Bonnie Raitt’s Great Americana Week

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Early in the evening of what would be a ten-hour event at the Outlaw Music Festival in Virginia Beach, Bonnie Raitt was still thinking about the night before.  She had to follow Warren Haynes at the Mann Center in Philadelphia.

“Phew,” she said her eyebrows rising and facial expressions saying she had her work cut out for her. But Raitt, a longtime member of the Rock and Roll Hall of Fame and Lifetime Achievement honoree of the Americana Music Association, is modest and understated and has approached every show like it is opening night.

As a lifelong student of the blues, she is also a generous collaborator. She made it sound easy when she dove into “Never Make Your Move Too Soon,” like she had with Haynes in Philly and like she once sang with the late great rhythm and blues pioneer Ruth Brown. Brown grew up in Portsmouth, a stone’s throw away from Virginia Beach.

After dazzling with her slide guitar playing, Raitt began conversing with the ampitheatre audience. More than anything, Raitt seemed giddy when she talked about her week in Nashville at Americanafest. It was almost as if the singer, who turns 70 this November, had been drinking from the fountain of youth.

“Thank God for the Americana Music chart,” she exclaimed, sharing how the genre had made it possible for her and friends like Delbert McClinton and John Prine to have a home. 

“It was hard to figure out where the hell we stood,” she reflected. “We just said it was good music.”

And with that she called up Alison Krauss to harmonize on a song that has been her constant companion for over forty years, “Angel of Montgomery.” Raitt sang it in Nashville with its author and her longtime friend John Prine who received honors for the Song of The Year on the same night he won Album of the Year.

At the Ryman, the Association also provided a Lifetime Achievement Award to the great Texan singer McClinton and a Lifetime Achievement For Songwriter to Elvis Costello. Raitt’s old Warner Brothers labelmate Maria Muldaur was recognized with the Lifetime Achievement Trailblazer Award for her experimental approaches in American roots music.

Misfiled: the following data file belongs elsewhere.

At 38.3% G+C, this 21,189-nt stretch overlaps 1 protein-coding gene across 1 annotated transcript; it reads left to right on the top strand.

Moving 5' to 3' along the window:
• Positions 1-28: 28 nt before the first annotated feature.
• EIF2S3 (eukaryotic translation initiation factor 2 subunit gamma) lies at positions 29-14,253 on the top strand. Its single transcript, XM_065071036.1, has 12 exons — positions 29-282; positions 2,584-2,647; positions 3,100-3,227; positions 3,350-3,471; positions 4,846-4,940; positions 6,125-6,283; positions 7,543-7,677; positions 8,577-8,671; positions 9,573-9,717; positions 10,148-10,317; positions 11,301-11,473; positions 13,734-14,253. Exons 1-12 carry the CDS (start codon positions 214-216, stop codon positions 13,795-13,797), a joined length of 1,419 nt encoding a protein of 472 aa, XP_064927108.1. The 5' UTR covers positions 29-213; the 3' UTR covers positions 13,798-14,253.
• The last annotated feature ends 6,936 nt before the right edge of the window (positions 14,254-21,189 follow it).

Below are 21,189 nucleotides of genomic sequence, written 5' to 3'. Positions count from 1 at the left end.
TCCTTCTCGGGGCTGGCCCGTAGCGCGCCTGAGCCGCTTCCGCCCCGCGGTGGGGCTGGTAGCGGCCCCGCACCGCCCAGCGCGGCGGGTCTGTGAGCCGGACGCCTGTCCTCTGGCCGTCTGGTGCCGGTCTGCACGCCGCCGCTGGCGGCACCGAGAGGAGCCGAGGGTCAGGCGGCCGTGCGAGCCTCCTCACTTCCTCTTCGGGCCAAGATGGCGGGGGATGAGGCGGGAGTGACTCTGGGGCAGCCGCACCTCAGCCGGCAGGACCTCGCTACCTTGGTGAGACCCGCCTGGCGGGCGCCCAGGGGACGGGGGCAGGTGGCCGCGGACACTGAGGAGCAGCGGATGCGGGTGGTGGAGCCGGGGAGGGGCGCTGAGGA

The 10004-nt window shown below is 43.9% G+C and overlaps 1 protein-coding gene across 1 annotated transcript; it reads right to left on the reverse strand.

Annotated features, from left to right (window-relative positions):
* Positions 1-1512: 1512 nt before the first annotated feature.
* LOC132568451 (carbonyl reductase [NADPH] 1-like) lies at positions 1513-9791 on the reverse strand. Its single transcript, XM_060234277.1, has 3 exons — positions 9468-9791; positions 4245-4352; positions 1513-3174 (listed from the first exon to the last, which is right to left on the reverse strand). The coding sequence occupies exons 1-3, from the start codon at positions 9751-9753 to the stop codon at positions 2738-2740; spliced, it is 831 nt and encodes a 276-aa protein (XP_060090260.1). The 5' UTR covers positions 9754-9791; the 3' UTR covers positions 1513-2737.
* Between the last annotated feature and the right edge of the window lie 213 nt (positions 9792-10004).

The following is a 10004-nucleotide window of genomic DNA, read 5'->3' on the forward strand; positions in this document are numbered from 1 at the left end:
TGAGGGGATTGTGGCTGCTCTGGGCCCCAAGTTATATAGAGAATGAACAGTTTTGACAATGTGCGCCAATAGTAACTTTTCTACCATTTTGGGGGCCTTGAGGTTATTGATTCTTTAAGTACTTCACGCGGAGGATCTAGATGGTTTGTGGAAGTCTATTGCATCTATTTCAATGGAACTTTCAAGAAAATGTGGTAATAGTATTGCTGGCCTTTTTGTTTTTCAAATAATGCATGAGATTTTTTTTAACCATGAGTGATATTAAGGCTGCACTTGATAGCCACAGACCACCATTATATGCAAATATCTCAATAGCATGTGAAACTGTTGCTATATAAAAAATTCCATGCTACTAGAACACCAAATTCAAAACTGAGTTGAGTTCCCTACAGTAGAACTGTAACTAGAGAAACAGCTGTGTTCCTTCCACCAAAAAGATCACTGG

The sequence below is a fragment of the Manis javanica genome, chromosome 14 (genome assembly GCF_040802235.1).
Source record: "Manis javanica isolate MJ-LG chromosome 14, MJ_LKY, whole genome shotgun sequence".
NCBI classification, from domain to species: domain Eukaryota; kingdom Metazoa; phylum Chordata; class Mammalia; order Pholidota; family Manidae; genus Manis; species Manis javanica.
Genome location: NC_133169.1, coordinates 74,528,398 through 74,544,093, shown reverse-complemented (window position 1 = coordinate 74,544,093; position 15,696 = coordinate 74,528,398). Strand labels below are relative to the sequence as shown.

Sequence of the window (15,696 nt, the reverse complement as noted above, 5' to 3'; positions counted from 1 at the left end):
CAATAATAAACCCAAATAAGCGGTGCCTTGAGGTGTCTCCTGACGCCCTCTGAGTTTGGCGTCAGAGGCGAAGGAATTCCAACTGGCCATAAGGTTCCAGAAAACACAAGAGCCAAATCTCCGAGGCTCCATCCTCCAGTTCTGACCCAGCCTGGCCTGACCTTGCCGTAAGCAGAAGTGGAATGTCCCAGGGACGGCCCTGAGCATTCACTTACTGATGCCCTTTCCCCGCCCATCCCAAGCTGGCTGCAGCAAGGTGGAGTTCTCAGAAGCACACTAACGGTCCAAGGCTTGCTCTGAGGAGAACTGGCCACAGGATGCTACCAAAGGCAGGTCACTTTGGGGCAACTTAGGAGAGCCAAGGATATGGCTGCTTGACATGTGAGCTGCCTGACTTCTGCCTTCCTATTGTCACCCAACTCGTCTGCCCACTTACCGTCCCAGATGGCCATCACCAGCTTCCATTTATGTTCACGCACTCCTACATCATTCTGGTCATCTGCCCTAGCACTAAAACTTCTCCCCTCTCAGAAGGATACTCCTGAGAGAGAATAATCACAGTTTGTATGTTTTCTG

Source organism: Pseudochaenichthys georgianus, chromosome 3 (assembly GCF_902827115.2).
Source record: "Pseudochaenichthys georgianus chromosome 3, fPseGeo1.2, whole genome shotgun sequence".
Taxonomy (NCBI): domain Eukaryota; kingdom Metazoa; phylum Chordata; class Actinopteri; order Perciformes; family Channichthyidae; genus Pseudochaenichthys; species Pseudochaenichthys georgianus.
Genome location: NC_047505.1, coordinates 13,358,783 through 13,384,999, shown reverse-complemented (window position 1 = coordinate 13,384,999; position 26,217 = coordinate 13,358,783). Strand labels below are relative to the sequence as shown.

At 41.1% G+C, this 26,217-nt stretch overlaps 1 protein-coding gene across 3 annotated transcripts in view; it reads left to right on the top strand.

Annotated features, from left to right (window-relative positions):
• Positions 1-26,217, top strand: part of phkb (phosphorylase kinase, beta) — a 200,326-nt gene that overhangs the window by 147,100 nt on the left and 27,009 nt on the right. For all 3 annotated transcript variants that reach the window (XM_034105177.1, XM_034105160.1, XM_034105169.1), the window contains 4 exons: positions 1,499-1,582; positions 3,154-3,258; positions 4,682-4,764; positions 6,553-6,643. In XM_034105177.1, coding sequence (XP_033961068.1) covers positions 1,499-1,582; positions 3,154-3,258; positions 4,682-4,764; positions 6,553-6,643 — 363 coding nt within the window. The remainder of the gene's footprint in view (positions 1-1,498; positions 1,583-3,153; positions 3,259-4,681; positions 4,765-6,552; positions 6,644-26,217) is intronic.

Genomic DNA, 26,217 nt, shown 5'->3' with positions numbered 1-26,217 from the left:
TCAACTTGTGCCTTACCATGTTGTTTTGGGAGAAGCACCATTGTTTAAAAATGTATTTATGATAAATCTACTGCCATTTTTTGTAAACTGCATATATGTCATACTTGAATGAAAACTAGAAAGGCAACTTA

Standing on the red carpet before the show, Raitt and Muldaur were old friends reunited when they spoke to Jesse Knutson of Nashville’s “News Channel 5.

I’m just excited that my dear soul sister Bonnie is here to give it to me,” Muldaur said describing her whole life as “one big rambling odyssey” through various forms of American roots music. As she recounted her experience playing everything from old-time Appalachian music to bluegrass and fiddle, she sounded like an earlier generation of Album of The Year honoree Amanda Shires.

“I love how eclectic it is,” Raitt added about the genre. “It has every generation and you can age gracefully. People don’t throw you out because you’re old.”

If the two were holding down the fort as Raitt alluded, they had to be proud on a night when all of those nominated as Artists of The Year were women. They included Rhiannon Giddens, Mavis Staples, Kacey Musgraves and Brandi Carlile, the night’s winner, who said of Staples: “She’s not the artist of the year, she’s an artist of a lifetime”

The regeneration of new talent came through on a night when you had Emerging Act of The Year nominees Jade Bird, Erin Ra, J.S. Ondara, Yola and winner the War and Treaty. Americana’s connection from present to past was invoked when Giddens and Frank Johnson received the Legacy of Americana Award.

Shires and Brandi Callie shared nominations for Album of The Year, but the buzz around America is that their side project the Highwomen, now has a number one album. In the coming weeks John Prine’s Oh Boy label will release its first signing in fifteen years, Kelsey Waldon. A new album from Lilly Hiatt can’t be far behind. 

Bonnie Raitt was Americana long before there was a name for it and has been a tireless advocate to help older artists like the blues singer Sippie Wallace and Ruth Brown get their due.

Onstage in Virginia Beach, Raitt called out the Virginia Arts Festival for all that it had done to help preserve Brown’s legacy. It’s instructive to go back and listen to Raitt’s induction speech of Ruth Brown into the Rock and Roll Hall of Fame. You can hear glimpses of the moxie and sass that was handed down from Brown that made Raitt a pioneer over the last two centuries.

You could hear Raitt’s voice drop when she said it’s been thirty years since she made Nick of Time.

“We’ve lost so many friends,” she said like she was talking one on one to each of us. “I know you know. Every moment is so precious.” 

In Nashville, Mavis Staples had led everyone onstage at the Americana Music Awards through a rousing finale of the gospel song “I’ll Fly Away.” It was a moment like the family reunion Raitt had described earlier. In Virginia Beach Raitt capped off a great week for Americana and was singing it again, this time with Willie Nelson who was back on the road again and in top form. 

But I was still thinking of “Angel of Montgomery” that she had sung in her set with Allison Krauss. She dedicated it to Prine and all the angels who keep us here. With the harmonies of Raitt and Krauss blending, it was another affirmation of the power of a folk song and the transcendent power of a genre Raitt can always call home.

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